The Strategic Role of the CFO in M&A

As M&A frenzy mounts, CFOs must be the strategic leaders that ensure synergies are realized.

Whenever a market enters a frenzied buying period, good deals get harder to find and mistakes more likely. That’s what we see right now in M&A as the flood of easy money and fears of tax hikes under the Biden administration combine to fuel a record-breaking acquisition spree

Global M&A deals surged to $2.82 trillion in the first 6 months of the year, according to Refinitiv, up 132% from 2020. That marks a 20% increase from the previous record high in 2007. From mega-deals to small acquisitions, M&A activity is on an unprecedented tear worldwide.

In this kind of environment, many acquiring companies are overpaying for what they get and skipping over crucial aspects of due diligence that will come back to haunt them. 

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Higher prices are also making it that much harder to achieve the desired synergies from deals. On the other side, target companies will miss out on once-in-a-lifetime opportunities by not putting in the work to make themselves as attractive as possible to buyers.

On both sides of this equation, the CFO has an increasingly central role to play. The days are gone when CFOs should be limiting their M&A involvement to poring over costs and financial statements, though that is often where their comfort zone lies. 

A McKinsey survey of 200 global CFOs found that cost and revenue synergies in deals were much more likely to meet targets when the CFO was closely involved in the process. Some 76% of companies where the CFO was very involved reported their cost synergies were achieved, compared with 46% when the CFO wasn’t involved at all. For revenue synergies, the difference was 67% to 32%.

CFOs on the sell-side should be ensuring that potential buyers will have reliable information when they dig into the company’s data and operations. They should understand both the seller’s appeal to acquirers and any potential weak points or skeletons that need to be mitigated. 

On the buy-side, CFOs should be mapping the integration strategy with a clear vision of where the combined business is going and the synergies to be gained.

Assuming that deal fundamentals make financial sense, there are several key areas where CFOs should be spending their time to avoid pitfalls that can derail the whole train.

  • Integrating legacy IT systems is among the biggest issues that can bog down deals and lead to missed synergy targets. On the selling side, CFOs should be doing thorough reviews with their IT teams. They must be prepared to explain the target company’s tech journey and the accessibility of its data in a way that holds up to scrutiny. Likewise, acquiring company CFOs need to do a deep dive into how the target company’s tech infrastructure will fit with the acquirer’s base systems and work through a transition plan so that the tech is ready when the deal closes.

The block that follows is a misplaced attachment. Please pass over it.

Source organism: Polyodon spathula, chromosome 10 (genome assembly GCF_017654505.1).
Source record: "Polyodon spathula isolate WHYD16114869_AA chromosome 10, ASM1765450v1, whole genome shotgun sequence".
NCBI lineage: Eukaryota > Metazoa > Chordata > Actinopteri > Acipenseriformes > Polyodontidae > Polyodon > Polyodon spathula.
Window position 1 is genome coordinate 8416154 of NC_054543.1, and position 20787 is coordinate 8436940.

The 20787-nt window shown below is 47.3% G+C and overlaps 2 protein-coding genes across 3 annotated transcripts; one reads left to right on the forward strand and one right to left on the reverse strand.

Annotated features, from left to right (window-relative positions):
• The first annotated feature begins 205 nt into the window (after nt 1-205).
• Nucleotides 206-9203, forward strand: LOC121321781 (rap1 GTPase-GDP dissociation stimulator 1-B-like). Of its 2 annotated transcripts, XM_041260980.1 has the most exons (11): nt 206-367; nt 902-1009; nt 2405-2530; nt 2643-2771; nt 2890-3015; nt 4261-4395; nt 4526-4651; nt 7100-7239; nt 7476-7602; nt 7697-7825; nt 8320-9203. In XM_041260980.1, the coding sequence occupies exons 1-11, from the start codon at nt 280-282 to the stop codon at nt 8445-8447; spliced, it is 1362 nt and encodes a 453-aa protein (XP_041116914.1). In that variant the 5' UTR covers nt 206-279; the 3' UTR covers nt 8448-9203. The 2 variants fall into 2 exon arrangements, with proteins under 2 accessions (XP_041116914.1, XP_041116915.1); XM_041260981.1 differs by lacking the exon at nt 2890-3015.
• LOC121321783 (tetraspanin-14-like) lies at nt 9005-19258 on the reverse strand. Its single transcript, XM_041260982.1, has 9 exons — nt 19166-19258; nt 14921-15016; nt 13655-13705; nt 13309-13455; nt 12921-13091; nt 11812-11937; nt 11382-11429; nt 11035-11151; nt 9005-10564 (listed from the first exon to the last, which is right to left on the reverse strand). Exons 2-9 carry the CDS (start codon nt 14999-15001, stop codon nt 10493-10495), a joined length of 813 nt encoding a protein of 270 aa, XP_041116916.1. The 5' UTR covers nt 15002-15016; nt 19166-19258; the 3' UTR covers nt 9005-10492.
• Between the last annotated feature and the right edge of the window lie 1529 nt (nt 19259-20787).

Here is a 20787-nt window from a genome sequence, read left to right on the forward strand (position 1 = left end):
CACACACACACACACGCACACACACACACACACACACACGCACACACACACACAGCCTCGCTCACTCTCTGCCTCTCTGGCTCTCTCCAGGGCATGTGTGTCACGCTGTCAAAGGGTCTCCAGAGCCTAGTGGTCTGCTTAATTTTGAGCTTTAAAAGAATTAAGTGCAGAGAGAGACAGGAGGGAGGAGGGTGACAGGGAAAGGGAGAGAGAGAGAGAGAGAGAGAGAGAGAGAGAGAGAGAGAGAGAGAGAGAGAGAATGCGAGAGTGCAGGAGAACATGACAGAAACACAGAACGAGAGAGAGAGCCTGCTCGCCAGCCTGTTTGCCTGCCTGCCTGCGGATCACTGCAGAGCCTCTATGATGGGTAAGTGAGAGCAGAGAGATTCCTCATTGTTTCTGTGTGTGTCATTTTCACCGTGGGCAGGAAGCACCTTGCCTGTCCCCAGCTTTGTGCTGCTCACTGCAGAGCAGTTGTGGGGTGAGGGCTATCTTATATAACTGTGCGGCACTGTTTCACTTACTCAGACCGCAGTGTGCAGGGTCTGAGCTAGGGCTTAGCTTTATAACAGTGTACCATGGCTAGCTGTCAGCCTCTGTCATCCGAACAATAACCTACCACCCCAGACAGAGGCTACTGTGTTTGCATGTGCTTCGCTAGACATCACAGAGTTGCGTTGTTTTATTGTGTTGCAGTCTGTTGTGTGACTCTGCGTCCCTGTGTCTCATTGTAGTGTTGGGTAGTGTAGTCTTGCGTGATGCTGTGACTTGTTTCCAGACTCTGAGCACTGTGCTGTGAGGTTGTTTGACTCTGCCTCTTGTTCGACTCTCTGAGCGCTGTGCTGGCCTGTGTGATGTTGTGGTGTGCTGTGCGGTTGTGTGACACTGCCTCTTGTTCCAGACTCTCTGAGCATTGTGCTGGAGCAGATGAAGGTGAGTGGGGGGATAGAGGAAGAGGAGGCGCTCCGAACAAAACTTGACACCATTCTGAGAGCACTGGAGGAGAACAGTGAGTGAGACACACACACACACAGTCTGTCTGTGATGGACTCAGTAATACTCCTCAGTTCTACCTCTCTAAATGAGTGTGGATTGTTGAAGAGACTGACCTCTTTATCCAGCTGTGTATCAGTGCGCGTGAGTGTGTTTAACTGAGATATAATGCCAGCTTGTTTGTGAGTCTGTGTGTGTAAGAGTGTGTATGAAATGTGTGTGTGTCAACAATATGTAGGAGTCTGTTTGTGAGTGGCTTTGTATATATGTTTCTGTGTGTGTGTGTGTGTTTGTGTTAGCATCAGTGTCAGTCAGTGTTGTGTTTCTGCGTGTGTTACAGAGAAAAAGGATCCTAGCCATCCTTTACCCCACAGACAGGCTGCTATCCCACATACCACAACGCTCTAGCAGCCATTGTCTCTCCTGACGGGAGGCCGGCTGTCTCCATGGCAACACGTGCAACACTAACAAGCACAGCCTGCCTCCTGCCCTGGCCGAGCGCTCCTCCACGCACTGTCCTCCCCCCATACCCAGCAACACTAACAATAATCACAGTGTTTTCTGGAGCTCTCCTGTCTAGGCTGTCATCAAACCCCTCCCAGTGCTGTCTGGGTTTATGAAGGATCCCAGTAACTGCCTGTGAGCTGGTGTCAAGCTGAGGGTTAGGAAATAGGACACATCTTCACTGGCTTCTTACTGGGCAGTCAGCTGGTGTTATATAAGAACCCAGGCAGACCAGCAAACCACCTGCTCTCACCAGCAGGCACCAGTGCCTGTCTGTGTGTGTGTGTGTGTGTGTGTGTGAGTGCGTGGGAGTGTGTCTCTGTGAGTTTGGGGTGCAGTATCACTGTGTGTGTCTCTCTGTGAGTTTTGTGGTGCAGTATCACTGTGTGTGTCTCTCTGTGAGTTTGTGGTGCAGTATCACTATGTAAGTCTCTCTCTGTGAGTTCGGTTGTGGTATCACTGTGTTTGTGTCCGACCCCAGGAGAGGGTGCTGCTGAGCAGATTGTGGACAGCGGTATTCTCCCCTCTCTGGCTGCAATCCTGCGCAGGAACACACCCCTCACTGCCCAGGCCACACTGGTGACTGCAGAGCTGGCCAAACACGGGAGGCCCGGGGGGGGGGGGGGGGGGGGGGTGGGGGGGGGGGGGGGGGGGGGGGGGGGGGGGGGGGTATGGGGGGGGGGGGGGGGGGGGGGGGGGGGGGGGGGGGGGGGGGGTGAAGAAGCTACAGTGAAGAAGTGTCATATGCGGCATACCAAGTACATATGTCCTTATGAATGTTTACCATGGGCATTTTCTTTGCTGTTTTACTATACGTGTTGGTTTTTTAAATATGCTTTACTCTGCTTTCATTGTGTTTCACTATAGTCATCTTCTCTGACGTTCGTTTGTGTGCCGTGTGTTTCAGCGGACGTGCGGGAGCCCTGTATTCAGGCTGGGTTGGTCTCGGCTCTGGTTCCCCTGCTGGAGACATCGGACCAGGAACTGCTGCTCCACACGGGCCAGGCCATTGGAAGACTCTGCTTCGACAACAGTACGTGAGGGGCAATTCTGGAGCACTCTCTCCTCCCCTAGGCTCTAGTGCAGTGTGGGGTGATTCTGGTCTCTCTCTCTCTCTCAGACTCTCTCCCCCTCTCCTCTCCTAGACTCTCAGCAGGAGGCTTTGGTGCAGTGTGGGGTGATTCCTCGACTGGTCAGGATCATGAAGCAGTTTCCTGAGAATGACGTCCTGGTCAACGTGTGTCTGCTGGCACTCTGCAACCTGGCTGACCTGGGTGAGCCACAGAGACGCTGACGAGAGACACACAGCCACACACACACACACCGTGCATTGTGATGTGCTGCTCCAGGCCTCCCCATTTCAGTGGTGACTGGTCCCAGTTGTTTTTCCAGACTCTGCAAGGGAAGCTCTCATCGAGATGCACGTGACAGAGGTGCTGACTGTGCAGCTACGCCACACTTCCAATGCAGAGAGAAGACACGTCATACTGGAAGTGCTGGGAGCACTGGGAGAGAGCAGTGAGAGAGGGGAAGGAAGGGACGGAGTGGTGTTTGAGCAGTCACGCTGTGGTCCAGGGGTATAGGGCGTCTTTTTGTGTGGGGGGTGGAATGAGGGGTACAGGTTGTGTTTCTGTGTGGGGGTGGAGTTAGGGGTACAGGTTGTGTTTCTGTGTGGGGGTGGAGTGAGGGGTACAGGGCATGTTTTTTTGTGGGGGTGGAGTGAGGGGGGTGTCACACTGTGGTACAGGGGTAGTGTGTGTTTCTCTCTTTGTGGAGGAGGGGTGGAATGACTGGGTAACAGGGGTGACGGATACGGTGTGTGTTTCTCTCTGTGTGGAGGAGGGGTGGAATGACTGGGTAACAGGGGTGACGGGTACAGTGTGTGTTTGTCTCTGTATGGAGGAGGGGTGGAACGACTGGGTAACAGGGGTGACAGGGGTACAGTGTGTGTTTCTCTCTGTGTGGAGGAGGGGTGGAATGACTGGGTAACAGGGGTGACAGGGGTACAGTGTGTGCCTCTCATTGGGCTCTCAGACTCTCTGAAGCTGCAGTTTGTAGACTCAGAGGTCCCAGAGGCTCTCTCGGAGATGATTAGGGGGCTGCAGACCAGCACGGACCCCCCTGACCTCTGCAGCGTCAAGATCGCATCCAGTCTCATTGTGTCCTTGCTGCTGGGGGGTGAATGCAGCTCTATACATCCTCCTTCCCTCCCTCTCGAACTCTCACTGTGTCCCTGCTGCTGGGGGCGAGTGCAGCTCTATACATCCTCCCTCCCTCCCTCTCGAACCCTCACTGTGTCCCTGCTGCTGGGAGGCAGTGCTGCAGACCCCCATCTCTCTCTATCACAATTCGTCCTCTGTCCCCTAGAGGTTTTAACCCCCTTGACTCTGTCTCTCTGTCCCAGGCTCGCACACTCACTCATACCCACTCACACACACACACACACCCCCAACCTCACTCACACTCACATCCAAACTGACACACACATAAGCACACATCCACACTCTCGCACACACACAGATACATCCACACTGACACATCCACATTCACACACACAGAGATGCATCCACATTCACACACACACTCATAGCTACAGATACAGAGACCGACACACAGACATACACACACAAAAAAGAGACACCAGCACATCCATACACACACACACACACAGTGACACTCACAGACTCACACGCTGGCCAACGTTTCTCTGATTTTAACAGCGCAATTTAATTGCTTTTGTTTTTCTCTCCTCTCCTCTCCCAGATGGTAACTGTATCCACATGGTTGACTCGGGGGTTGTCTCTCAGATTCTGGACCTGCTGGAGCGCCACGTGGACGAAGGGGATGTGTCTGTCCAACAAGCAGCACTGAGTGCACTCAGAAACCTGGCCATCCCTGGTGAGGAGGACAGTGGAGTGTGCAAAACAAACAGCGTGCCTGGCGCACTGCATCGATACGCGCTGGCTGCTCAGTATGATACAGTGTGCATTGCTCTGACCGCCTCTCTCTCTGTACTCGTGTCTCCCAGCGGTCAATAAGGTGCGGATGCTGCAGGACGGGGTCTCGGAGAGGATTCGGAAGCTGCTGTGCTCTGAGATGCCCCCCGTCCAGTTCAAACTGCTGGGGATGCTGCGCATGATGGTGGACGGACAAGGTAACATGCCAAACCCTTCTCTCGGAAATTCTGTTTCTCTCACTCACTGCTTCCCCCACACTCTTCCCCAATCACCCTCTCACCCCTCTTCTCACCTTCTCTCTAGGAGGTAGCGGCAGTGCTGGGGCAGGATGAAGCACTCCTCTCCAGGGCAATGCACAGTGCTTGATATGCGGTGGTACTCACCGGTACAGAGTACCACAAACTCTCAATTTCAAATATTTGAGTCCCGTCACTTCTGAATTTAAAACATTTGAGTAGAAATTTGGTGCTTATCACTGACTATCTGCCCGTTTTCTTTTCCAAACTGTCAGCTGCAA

• Cybersecurity and data protection are an increasingly important part of the tech picture for acquiring firms. CFOs on both sides need to make it their job to understand any vulnerabilities and address them.
  • The COVID-19 pandemic has highlighted the importance of having robust supply chains, vaulting the issue up the list of top acquisition concerns. Target company CFOs need to show they have a track record of getting supplies as needed and the logistical competence to keep doing so. In addition, acquiring CFOs should be digging several levels deep to understand the strength of the target’s vendor relationships and any vulnerabilities that could lead to supply bottlenecks.
  • When it comes to supply chain management, environmental, social, and governance (ESG) standards and compliance have grown in importance. Acquiring CFOs need to make it their business to know how potential targets have been monitoring and certifying their suppliers and third parties to ensure their companies don’t inherit any reputational or legal headaches.
  • Tariff and duty compliance is also increasingly on the radar for acquiring firms, reflecting the growing complexity of the global trade landscape and the low level of compliance by many smaller companies. Poor compliance ranges from minor clerical mistakes to egregious errors that could lead to major liabilities for an acquiring firm. As a result, CFOs need to understand the relevant regulations and how closely a company has adhered to them.

Going above and beyond the standard due diligence playbook comes with a downside: it can take more time and lead to unwanted delays. 

CFOs also need to be strategic by designing a plan upfront that considers and reduces the scope for surprises. Deals planned this way with the CFO at the helm will result in higher quality mergers and better returns. 

Lou Longo is a partner and international practice leader at Plante Moran.